Although Rose had no experience in consumer electronics, he soon realized that the only way his newly acquired business would succeed was through expansion. By anticipating and participating in the consolidation of the consumer electronics industry, REX would be able to survive and take advantage of the trend. Early growth came from significant acquisitions. In 1981, REX purchased TV & Stereo Town, a 16-store electronics chain with locations in Des Moines, Iowa, and Largo, Florida. This heavily leveraged deal utilized $500,000 borrowed from Stereo Town's own line of credit and another half million from the chain's former owner. The next year saw the acquisition of Kelly & Cohen, a 36-store chain in Pittsburgh, Pennsylvania. By this time, Rose's credit record was well established, and he was able to borrow the entire purchase price, $3.5 million. The original REX chain, Stereo Town, and Kelly & Cohen were operated as affiliates.
Faced with massive debt and still eager to expand, Rose elected to take his chain public in 1984 under a holding company, Audio/Video Affiliates, Inc. The initial public offering raised $18 million at $5 per share, $10 million of which was used for working capital. Sales rose 36.7 percent in fiscal 1984 (which ended in January 1984), to $118.7 million.
By the late 1980s, the consumer electronics chain numbered over 100 stores, but such rapid expansion required a retrenchment. Late in 1988, a reorganization plan had been created; its primary element was Audio/Video Affiliates, Inc.'s acquisition by a newly created unit of Citicorp, AV Holdings. The transaction, valued at $98 million, was for all of Audio/Video's 11.5 million shares. By the end of the year, however, the deal was canceled, due to skyrocketing interest rates on the junk bonds that would have financed about half of Citicorp's purchase. Citicorp did, however, acquire about 15 percent of Audio/Video's stock, which it agreed to sell back to the company in 1991.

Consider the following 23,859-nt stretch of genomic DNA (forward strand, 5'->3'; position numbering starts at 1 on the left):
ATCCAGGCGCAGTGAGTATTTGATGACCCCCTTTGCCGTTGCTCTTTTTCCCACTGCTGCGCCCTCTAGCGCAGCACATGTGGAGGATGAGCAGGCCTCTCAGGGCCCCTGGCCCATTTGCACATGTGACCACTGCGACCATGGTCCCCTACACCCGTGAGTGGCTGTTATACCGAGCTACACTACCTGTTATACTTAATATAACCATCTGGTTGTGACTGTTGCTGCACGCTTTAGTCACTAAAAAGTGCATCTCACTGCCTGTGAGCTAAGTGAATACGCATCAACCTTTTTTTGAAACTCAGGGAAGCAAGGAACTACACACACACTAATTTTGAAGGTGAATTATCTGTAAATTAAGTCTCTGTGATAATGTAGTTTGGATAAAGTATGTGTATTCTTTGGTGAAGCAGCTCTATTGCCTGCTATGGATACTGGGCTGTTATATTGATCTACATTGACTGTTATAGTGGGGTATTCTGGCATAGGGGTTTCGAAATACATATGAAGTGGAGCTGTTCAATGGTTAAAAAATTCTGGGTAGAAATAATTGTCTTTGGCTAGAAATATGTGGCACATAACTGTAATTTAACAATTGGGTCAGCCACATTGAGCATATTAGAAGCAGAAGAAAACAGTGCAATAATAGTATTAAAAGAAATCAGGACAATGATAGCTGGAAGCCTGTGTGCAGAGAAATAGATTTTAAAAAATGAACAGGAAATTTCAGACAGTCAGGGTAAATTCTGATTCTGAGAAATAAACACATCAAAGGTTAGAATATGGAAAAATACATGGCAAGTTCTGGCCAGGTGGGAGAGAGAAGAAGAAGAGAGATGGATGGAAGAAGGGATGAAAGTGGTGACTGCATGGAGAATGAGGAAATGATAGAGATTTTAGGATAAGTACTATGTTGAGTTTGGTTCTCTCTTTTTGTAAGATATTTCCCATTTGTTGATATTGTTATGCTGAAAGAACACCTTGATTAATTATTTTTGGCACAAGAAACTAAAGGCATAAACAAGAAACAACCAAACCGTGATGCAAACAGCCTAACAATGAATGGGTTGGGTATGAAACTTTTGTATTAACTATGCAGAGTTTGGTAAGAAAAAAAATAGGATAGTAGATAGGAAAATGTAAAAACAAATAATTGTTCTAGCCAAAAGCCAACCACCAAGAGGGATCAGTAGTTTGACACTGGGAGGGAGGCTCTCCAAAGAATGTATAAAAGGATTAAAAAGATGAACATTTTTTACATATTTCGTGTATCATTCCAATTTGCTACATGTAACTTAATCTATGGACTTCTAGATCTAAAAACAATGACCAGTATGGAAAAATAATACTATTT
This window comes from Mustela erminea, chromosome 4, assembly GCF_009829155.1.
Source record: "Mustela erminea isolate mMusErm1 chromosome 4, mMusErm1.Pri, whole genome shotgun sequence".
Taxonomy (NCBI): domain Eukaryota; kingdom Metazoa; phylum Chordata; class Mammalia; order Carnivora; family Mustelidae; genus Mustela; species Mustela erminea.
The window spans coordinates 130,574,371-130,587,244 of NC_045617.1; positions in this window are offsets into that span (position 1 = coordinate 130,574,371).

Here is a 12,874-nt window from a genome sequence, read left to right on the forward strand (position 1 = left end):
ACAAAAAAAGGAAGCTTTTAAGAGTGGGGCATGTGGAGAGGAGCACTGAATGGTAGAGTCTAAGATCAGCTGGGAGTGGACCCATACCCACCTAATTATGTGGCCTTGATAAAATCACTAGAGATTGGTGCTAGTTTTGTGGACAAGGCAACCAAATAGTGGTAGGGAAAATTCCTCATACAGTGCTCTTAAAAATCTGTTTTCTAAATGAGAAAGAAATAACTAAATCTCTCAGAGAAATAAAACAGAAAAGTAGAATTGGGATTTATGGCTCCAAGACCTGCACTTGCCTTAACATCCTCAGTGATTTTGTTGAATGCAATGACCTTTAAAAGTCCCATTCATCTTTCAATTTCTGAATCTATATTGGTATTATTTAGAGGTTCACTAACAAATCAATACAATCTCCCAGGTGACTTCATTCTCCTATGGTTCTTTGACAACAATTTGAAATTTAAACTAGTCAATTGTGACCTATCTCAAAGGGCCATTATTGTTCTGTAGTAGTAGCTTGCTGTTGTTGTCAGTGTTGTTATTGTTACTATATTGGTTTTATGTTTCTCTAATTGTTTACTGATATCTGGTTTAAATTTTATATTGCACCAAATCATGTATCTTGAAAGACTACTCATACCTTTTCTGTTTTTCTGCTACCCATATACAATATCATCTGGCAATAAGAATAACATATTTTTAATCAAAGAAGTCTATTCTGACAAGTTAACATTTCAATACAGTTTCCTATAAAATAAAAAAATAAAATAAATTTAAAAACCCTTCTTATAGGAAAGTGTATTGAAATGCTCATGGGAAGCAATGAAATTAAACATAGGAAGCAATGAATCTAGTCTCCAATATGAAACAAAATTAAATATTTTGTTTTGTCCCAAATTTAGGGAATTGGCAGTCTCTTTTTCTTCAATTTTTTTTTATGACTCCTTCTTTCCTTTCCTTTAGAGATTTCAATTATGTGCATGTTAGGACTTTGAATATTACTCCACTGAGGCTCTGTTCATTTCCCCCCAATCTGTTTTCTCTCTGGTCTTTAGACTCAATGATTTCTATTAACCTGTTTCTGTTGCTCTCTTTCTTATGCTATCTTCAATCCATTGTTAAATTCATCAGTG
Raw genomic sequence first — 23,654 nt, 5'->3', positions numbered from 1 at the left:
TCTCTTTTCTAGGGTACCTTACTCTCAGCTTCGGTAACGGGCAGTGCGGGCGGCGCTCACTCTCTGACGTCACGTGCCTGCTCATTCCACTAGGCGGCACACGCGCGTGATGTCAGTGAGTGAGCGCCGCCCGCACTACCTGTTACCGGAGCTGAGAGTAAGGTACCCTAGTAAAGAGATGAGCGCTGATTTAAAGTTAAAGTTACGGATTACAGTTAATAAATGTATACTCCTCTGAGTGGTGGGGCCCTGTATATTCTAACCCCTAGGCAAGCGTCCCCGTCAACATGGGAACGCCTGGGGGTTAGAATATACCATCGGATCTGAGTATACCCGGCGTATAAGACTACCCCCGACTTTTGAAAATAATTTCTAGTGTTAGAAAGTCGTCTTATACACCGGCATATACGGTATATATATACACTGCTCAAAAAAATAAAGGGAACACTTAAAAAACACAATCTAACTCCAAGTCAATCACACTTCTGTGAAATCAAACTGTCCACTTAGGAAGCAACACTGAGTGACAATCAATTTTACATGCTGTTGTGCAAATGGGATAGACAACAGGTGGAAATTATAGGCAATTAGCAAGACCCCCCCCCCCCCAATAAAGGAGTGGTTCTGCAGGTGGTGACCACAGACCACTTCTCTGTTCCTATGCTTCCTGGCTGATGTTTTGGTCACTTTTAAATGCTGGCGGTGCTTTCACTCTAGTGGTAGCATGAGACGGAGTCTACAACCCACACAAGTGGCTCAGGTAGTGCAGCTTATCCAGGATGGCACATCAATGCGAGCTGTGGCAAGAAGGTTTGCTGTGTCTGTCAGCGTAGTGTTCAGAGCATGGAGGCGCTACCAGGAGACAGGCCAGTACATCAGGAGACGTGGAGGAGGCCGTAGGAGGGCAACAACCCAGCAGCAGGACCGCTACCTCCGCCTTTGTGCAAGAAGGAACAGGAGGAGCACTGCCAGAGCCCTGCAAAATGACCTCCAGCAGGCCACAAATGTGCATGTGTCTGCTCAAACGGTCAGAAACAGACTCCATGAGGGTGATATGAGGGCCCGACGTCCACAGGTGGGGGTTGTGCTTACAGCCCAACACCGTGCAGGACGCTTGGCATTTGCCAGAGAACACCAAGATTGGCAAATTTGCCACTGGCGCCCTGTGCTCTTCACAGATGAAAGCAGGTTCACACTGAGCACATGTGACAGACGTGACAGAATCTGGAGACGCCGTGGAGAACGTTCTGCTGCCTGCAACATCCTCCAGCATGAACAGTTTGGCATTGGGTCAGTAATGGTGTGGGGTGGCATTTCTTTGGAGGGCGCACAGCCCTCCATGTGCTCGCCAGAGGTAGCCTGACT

In 1989, REX started a more orthodox reorganization: the company reduced its outstanding shares by over half, from 15.7 million to 6.2 million through a stock buyback and self-tender. Personnel reductions and cost-cutting measures in distribution and advertising helped the chain achieve much-touted operational efficiencies. The reorganization also involved the closing of 25 stores and one warehouse, as well as the sale/leaseback of 50 other stores and two other warehouses. These transactions raised $59 million, 66 percent of which was used for debt retirement, mortgages, and taxes. By 1990, REX's total number of stores had been reduced by over 40 percent, from 125 to 73. The company recorded a net loss of almost $2 million for fiscal year 1991, then bounced back the following year to earn profits of over $3 million. This retrenchment did not last long; it only prefaced a period of dramatic growth.
In 1993, REX raised $17 million on the sale of stock to fund its biggest expansion in over a decade. The company added 25 new stores in 1993 and planned to open 30 to 35 more in 1994 as it moved westward across the United States. Texas, Georgia, Ohio, Tennessee, South Carolina, Pennsylvania, Wisconsin, North Carolina, Kansas, and Oklahoma were targeted for expansion. Net income at REX increased 80 percent during fiscal 1994, to $8.6 million from $4.8 million in fiscal 1993. Same-store sales increased 8 percent over the year.
REX faced more intense competition from Circuit City and warehouse clubs in the early 1990s. In line with industry trends, REX reported that its fastest-growing product segment was big-screen televisions. REX experimented with offering jewelry at "stores-within-a-store" in the early 1990s, hoping to take advantage of the higher margins of the trade. By April 1994, six stores participated in the fledgling program. During fiscal 1995, REX planned to begin test marketing personal computers and related accessories in 20 selected markets with a view toward adding them chainwide. The company had avoided this highly competitive niche until that time.